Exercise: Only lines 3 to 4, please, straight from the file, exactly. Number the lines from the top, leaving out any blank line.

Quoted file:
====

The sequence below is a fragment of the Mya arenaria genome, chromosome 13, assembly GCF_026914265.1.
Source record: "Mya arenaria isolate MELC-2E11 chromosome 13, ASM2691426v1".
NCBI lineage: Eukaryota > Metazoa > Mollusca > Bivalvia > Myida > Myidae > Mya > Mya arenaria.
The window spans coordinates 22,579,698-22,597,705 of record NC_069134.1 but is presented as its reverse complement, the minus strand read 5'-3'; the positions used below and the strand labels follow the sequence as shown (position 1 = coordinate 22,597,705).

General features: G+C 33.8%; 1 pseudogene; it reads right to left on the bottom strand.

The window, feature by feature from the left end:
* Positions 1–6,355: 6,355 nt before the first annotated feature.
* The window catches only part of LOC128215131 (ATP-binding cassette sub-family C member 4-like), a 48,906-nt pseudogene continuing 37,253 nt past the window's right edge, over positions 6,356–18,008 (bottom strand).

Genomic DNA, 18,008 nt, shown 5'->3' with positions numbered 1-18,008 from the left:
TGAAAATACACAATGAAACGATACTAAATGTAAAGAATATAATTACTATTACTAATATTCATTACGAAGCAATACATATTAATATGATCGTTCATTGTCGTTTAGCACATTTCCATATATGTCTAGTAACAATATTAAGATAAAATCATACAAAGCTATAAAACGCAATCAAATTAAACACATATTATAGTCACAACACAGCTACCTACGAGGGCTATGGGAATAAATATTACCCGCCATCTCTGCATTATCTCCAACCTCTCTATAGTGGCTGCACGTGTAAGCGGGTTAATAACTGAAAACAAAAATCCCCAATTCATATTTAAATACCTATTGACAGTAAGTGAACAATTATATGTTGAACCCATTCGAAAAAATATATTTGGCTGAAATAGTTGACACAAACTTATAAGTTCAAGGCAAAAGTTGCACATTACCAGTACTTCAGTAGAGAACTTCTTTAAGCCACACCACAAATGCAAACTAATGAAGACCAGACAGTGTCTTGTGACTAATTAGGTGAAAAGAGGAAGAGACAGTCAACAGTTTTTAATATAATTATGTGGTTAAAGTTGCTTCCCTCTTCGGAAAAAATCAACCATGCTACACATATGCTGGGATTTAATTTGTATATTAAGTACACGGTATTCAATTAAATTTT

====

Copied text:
NCBI lineage: Eukaryota > Metazoa > Mollusca > Bivalvia > Myida > Myidae > Mya > Mya arenaria.
The window spans coordinates 22,579,698-22,597,705 of record NC_069134.1 but is presented as its reverse complement, the minus strand read 5'-3'; the positions used below and the strand labels follow the sequence as shown (position 1 = coordinate 22,597,705).